School Psychology Forum

Volume 2 Issue 1
Volume 2, Issue 1 (Fall 2007 )

Editor: Ray Christner

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  • Gratitude in Children and Adolescents: Development, Assessment, and School-Based Intervention

    Jeffrey J. Froh, David N. Miller, and Stephanie F. Snyder

    Abstract: Gratitude is an important component of positive psychology and essential to living the good life, but until recently psychologists have largely ignored it. Although the developmental trajectory of gratitude remains unclear, children seem to first experience and express gratitude around 6–8 years of age. Unfortunately, gratitude measures designed specifically for youth are currently nonexistent. Therefore, although data support using adult gratitude scales with children and adolescents, youth measures are needed. Gratitude is related to a host of positive outcomes, including subjective well-being, relational support, and prosocial behavior. Counting blessings daily for 2 weeks has been associated with greater school satisfaction at immediate posttest and at 3-week follow-up. Beyond improving social and emotional functioning, gratitude also may promote academic gains via achievement motivation. School psychologists should consider gratitude a viable path for promoting positive

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  • The Use and Importance of Strength-Based Assessment

    Amanda B. Nickerson

    Abstract: Strength-based assessment is the measurement of internal and external emotional and behavioral competencies that enhance one’s ability to develop relationships, deal with stress, and promote optimal development. An overview of strength-based assessment and the arguments supporting its use are provided. Potential barriers to the routine use of strength-based assessment, such as lack of appropriate, standardized measures, bureaucratic and role constraints, and the absence of evidence suggesting that adding strength-based assessment lead to better outcomes, are reviewed. Possible solutions to overcoming these barriers, based on theory and extensions from related research, are provided. The article concludes with suggestions for and limits to how school psychologists can use strength-based assessment at universal and individual levels in assessment, treatment, and program planning.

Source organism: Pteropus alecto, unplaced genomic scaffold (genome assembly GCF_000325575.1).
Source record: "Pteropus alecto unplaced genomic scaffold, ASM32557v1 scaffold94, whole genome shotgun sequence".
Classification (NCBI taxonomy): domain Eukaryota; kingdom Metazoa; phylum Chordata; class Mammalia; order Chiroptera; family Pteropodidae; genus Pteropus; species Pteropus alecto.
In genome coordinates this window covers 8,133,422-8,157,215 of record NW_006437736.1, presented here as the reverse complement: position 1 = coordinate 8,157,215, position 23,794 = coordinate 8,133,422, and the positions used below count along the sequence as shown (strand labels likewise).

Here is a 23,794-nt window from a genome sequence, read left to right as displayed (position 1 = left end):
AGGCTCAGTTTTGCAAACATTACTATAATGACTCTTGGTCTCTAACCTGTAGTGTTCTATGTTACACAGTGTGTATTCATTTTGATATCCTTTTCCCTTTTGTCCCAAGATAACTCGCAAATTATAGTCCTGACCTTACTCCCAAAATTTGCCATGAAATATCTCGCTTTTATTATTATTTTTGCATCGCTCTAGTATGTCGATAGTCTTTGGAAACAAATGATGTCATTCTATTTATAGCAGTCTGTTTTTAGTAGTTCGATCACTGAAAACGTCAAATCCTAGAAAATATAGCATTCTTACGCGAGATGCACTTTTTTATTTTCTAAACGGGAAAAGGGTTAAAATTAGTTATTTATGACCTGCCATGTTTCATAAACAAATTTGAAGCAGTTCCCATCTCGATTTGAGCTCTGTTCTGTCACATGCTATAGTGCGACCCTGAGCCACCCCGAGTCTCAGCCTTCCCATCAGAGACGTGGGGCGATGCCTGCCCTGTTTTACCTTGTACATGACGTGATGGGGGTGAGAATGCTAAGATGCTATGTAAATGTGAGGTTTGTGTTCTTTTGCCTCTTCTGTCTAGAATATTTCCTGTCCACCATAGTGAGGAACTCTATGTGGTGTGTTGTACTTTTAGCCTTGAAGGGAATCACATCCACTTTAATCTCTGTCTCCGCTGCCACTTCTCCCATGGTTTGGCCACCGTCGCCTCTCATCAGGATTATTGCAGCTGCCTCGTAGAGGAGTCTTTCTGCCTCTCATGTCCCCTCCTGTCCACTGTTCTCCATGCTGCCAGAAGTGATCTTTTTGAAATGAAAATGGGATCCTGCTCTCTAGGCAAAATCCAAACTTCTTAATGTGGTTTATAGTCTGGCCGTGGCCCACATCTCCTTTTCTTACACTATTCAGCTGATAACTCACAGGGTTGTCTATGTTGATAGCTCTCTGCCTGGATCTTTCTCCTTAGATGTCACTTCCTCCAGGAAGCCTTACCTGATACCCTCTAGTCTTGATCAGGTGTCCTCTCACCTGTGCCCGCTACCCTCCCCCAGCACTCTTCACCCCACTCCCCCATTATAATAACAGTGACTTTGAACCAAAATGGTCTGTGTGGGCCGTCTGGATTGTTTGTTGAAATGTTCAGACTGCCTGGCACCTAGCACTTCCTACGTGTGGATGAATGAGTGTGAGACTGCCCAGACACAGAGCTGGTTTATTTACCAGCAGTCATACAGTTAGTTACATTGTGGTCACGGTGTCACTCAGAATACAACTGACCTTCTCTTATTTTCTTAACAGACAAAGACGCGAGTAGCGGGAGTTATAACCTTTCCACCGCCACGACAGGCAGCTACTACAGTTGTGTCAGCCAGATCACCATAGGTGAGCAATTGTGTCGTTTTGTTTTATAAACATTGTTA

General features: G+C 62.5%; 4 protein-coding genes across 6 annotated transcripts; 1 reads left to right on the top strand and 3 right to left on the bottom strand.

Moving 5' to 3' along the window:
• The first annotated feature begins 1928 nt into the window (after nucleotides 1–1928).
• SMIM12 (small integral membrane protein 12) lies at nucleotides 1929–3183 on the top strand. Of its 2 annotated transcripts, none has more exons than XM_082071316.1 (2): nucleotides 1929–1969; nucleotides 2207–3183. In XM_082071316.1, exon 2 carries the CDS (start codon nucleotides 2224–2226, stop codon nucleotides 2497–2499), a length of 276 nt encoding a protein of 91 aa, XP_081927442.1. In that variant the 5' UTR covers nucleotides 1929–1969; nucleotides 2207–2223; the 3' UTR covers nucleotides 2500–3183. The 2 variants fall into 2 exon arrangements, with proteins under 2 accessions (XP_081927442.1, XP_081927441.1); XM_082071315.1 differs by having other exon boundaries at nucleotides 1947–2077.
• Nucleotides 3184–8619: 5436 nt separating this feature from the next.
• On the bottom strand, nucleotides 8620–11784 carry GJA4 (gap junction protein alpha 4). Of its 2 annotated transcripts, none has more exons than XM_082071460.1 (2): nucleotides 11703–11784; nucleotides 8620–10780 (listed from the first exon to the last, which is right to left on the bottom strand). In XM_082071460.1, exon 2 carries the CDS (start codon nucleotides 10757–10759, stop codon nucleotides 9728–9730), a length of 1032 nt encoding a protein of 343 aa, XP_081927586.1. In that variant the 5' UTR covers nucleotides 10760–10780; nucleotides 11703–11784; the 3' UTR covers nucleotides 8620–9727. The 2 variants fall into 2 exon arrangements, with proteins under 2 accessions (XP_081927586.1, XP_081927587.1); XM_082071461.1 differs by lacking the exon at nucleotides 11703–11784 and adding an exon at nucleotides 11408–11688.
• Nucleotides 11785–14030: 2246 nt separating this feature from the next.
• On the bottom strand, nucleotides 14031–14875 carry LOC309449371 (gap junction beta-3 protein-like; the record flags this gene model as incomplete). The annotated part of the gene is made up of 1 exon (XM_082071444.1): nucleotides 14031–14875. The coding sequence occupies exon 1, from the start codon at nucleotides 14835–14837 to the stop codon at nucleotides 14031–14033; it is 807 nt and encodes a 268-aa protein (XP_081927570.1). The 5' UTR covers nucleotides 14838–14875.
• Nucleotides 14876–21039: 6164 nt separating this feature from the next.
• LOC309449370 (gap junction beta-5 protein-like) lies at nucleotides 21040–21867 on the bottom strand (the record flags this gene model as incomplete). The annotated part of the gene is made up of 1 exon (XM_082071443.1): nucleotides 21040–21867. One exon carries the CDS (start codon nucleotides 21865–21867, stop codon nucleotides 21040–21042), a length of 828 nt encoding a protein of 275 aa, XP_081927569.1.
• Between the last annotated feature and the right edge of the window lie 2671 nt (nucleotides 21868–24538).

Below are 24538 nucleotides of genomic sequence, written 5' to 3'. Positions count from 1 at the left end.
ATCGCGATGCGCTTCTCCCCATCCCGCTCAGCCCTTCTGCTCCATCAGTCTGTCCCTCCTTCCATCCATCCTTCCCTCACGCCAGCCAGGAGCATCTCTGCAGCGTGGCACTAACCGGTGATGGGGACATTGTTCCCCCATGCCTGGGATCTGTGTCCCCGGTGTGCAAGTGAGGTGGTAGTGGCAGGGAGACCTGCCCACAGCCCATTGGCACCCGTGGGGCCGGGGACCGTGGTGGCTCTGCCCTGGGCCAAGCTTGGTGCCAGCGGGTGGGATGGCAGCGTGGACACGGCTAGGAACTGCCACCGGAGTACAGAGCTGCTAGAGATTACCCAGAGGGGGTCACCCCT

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  • The Third Pillar: Linking Positive Psychology and School-Wide Positive Behavior Support

    Kristin D. Sawka-Miller and David N. Miller

    Abstract: The cultivation of positive institutions, or the third pillar of positive psychology, has received relatively little attention in the field. This article makes the case that negative school climates are contributing to a host of negative student outcomes. School-wide positive behavior support (SWPBS) is a prevention model predicated on the need to build healthy, protective school environments. It is argued that a primary basis for building positive institutions and successfully implementing SWPBS is positive interaction in general and praise in particular. The use of praise in schools is briefly reviewed, and specific strategies that can be used by the school psychologist to assess and increase rates of praise in schools through teacher consultation are discussed.

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  • Promoting Strengths Among Culturally Diverse Youth in Schools

    Lisa M. Edwards, Casey A. Holtz, and Marisa B. Green

    Abstract: School psychologists work with increasingly diverse students who represent a variety of cultural, linguistic, and socioeconomic backgrounds. In this article, we discuss the need for addressing strengths among culturally diverse youth in order to promote optimal functioning. We first provide a historical perspective on multiculturalism and positive psychology, as well as a rationale for the integration of these areas of study. Then we describe the importance of psychologists working toward cultural competence through the knowledge of self and others’ cultural backgrounds. We discuss two culturally related strengths—ethnic identity and biculturalism—that have been shown to be adaptive for diverse youth and will likely have utility for school psychology practice. Finally, we conclude with two specific frameworks, the ADDRESSING model (Hays, 2001) and the Four-Front approach (Wright, 1991), which can be useful for conceptualizing students’ personal and environmental strengths and

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